In 1877 the painter James McNeill Whistler initiated an action for libel against the critic John Ruskin, who had defamed Whistler and his paintings in print. The legal outcome of the resulting trial—a technical verdict for Whistler, but with damages of just one farthing and no award of costs—satisfied nobody and represents a turning point in the principal antagonists’ lives. As importantly, it heralded a reconfiguration in the respective positions of the critic and the artist, if not a reconceptualization of the very meaning of these terms. The trial exposed to scrutiny the spiritualizing mission of criticism itself while bringing about an elevation and expansion of the concept of the artist. As Shearer West has argued, it also offered an important precedent for the power of laughter and wit to demolish the self-representations of established power.
Whatever else it represents, the 1878 Ruskin-Whistler libel trial was a turning-point in the lives of its principal antagonists: John Ruskin and James Abbott McNeill Whistler. The trial lasted only a matter of hours, but Ruskin’s health and standing declined rapidly thereafter, and within months he had withdrawn permanently from public life. Whistler too was forced to beat a hasty retreat. Granted a technical victory by the jury but awarded damages of just one farthing (the smallest coin of the realm) without costs, Whistler was bankrupted by the trial and forced to sell his magnificent Godwin-designed house in Tite Street. (That the buyer was the critic Harry Quilter, whom he despised, only added insult to injury.) Within a year he had departed England for Venice in an effort to renew his creativity and bank balance—though not before issuing a vituperative pamphlet, titled Whistler v. Ruskin: Art and Art Critics, in which he defended his actions and extrapolated on the trial’s significance. The etchings and pastels with which he returned from Venice went some way to restoring his reputation—even his enemies conceded he was the finest etcher since Rembrandt—and he continued to be sought after as a portrait-painter for the rest of his life. But in the years following his return from Venice, it became increasingly clear that the trial had hardened Whistler in his scorn for the English; the final parting came when he took up residence permanently in Paris in 1892. Whistler v. Ruskin: Art and Art Critics had merely been the first of many publications in which the ever-litigious Whistler represented himself as the living personification of the artist as permanent outsider. It was a position that produced marked effects on artists and writers who came in Whistler’s wake—most notably upon Oscar Wilde, who was held spellbound by Whistler for several years and whose own writings on art and artistry reflect a deep engagement with Whistler. Though the demand for Whistler’s portraits remained unstinting, despite another celebrated lawsuit, memorialized in print as Eden versus Whistler: The Baronet and The Butterfly: A Valentine with a Verdict, the proto-abstractionist “nocturnes” that had constituted the real subject of the trial were rarely exhibited in Britain and were still widely regarded with contempt when Whistler died in 1903.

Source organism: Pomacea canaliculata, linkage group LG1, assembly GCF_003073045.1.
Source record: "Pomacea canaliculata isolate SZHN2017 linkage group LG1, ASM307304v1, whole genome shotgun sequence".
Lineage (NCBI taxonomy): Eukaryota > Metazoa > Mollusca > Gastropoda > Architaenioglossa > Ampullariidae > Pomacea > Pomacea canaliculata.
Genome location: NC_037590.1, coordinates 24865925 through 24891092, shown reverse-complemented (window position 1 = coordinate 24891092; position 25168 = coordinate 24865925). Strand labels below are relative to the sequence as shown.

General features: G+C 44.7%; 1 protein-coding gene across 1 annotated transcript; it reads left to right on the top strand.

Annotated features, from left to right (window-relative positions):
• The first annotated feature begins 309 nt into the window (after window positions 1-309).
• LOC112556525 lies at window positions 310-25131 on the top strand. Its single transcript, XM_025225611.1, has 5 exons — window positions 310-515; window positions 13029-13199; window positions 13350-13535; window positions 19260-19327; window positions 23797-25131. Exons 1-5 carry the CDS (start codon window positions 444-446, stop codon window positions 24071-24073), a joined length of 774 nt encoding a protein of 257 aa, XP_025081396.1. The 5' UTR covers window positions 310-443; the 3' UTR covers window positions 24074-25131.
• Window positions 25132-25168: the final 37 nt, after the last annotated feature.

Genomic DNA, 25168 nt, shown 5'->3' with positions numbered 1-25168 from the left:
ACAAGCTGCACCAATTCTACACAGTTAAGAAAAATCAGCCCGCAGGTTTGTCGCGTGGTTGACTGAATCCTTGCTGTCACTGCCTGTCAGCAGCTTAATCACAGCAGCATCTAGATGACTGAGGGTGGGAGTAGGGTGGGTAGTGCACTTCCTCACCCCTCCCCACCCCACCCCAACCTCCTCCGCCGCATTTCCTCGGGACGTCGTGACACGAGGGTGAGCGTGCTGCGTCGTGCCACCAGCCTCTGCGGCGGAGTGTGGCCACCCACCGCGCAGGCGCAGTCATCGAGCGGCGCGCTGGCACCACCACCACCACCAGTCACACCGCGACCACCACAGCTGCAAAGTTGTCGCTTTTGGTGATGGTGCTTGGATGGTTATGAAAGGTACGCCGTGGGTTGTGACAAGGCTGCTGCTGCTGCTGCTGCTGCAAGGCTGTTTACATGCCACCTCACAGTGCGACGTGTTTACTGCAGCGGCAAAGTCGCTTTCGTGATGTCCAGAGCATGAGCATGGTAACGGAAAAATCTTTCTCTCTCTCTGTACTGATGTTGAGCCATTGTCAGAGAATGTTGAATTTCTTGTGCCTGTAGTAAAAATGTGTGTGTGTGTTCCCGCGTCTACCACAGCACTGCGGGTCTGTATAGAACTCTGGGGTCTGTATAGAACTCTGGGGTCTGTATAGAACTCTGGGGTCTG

But the trial’s import extends beyond its impact on the personal and artistic lives of Ruskin and Whistler. When Whistler exhibited eight paintings at the Grosvenor Gallery, he was associating himself with the most avant-garde trends in contemporary art. “It is at the Grosvenor Gallery that we are enabled to see the highest development of the modern artistic spirit,” remarked Oscar Wilde, who wrote two lengthy reviews of paintings exhibited at the Grosvenor (“Grosvenor” 24). The gallery—where Whistler’s paintings featured alongside those of Edward Burne-Jones and G. F. Watts among others—stood opposed to the orthodoxies enshrined in the Royal Academy: a narrow pictorialism, a false sentimentalism, and a preoccupation with painting’s storytelling or moral prerogatives. This context is vital for a proper consideration of Ruskin’s libelous remark, which was written shortly after Ruskin had visited both the Grosvenor and the Royal Academy, and which formed part of a more wide-ranging condemnation of “modern schools” where “eccentricities” are “forced” and imperfections “gratuitously, if not impertinently, indulged” (“Life Guards” 160). Similarly, when Ruskin attacked Whistler and his paintings in Fors Clavigera, he brought tremendous cultural capital to bear. He was indisputably England’s leading art critic, and he had occupied the highest echelon of art criticism, the Slade Professorship of Fine Arts at Oxford, for eight years. Though his criticisms had been the object of fierce remonstrance earlier in his career, by 1877 Ruskin’s word was taken as gospel by many, for whom it enshrined principles that went to the heart of an industrialized, mercantilist society even as Ruskin critiqued that society. The very crudity of Ruskin’s attack is an indication that he was counting on his preeminence as a critic and an art economist to carry the day.Though blind to Whistler’s artistic merits, Ruskin’s criticism was motivated by politico-economic principles that many readers found (and still find) attractive. Ruskin chastised Whistler not merely for “flinging a pot of paint in the public’s face” (Ruskin was referring pejoratively to Whistler’s proto-modernist Nocturne in Black and Gold, which critics now celebrate for its abstraction and for its anticipations of twentieth-century drip painting and action painting) but also for pricing Nocturne in Black and Gold—the only one of the eight listed for sale in the exhibition catalogue—at 200 guineas (160). (See Fig. 3.) Ruskin had spent the best part of three decades inveighing against the hefty capitalization and swift consumption of art. He was not alone in misunderstanding Whistler’s technical achievements (by diluting his oil paints and by preparing his canvas by first “staining” it, Whistler revolutionized the medium of oil painting, bringing it closer to the capabilities of watercolor) or in seeing the rapidity with which Whistler had schooled himself to work as a sign of the painting’s lack of “finish.” The libel trial, in which Burne-Jones appeared on behalf of Ruskin, did little to correct such misconceptions: Whistler’s nocturnes were “deficient in form,” lacking in composition, and underserving of the appellation “serious works of art,” Burne-Jones testified in court (qtd. in Merrill 172-73). Despite such testimony, the jury eventually agreed that Ruskin’s remark was defamatory and malicious. But that they awarded Whistler only a farthing in damages without costs underscores their mixed feelings about the verdict, if not also their tacit agreement with Ruskin’s artistic judgment. By no means did the verdict vindicate the paintings themselves.